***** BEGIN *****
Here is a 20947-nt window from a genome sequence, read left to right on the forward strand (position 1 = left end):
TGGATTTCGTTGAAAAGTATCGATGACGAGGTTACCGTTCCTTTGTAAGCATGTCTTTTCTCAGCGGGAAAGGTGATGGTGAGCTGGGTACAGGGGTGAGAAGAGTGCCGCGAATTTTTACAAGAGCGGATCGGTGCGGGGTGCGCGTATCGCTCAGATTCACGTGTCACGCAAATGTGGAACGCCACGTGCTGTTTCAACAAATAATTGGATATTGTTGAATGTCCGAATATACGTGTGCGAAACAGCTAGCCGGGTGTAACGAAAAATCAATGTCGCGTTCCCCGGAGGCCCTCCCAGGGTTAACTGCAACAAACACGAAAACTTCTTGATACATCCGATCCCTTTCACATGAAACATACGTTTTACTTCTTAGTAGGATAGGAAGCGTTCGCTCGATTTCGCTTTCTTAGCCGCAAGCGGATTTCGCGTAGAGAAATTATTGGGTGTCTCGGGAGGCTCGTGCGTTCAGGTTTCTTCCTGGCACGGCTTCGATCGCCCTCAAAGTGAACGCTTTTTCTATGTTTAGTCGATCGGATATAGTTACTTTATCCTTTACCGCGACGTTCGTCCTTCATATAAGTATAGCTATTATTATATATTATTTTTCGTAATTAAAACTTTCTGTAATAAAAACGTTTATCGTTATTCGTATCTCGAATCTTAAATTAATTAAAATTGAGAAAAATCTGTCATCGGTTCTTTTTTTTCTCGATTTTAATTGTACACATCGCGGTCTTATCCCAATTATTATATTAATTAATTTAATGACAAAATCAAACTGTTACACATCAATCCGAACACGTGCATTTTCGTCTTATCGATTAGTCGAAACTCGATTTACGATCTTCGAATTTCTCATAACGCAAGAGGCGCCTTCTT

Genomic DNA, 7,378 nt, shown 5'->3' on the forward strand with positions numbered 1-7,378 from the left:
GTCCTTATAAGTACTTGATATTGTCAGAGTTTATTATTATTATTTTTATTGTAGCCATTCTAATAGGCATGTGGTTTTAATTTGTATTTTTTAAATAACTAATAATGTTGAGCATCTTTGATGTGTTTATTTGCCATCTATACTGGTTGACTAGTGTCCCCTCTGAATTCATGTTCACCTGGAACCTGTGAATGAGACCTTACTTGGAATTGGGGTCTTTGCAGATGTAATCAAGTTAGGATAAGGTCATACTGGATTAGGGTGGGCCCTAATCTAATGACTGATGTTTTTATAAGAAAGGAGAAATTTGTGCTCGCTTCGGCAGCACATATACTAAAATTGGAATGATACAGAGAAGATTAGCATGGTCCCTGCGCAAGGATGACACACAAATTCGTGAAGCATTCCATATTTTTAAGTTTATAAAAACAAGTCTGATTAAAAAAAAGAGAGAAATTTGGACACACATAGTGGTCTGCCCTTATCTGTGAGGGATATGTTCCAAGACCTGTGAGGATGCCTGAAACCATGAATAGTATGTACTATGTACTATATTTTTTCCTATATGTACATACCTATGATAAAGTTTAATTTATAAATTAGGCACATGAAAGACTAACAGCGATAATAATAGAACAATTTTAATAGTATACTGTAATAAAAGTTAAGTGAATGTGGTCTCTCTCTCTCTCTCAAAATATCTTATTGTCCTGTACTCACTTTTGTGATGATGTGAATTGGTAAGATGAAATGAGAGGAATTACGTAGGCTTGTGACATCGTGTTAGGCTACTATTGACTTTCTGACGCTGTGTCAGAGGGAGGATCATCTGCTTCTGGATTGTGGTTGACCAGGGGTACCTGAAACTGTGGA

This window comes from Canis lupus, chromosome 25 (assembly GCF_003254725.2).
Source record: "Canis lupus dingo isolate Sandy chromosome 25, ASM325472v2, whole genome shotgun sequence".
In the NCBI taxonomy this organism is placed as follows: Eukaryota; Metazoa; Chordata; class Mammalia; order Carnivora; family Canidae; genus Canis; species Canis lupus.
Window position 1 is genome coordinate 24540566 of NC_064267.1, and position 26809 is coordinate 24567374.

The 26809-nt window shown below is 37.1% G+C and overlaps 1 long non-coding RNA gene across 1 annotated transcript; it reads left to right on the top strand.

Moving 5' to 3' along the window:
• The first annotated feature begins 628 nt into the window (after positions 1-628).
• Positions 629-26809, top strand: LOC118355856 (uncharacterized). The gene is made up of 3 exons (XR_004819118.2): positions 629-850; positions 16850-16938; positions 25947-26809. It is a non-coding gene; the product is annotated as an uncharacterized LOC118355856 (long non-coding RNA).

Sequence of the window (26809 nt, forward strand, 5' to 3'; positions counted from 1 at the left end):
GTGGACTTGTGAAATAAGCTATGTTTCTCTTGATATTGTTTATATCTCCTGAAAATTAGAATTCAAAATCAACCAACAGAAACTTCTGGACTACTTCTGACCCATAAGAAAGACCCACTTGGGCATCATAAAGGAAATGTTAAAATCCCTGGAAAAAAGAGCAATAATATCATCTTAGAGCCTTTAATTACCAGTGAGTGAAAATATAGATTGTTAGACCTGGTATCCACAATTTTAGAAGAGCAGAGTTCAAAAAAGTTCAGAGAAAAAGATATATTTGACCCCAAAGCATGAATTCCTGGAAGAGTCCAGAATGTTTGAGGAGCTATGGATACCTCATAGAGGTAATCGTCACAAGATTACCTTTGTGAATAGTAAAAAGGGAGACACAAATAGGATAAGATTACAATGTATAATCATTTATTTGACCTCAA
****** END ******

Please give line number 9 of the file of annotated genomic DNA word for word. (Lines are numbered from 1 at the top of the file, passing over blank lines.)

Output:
The 26809-nt window shown below is 37.1% G+C and overlaps 1 long non-coding RNA gene across 1 annotated transcript; it reads left to right on the top strand.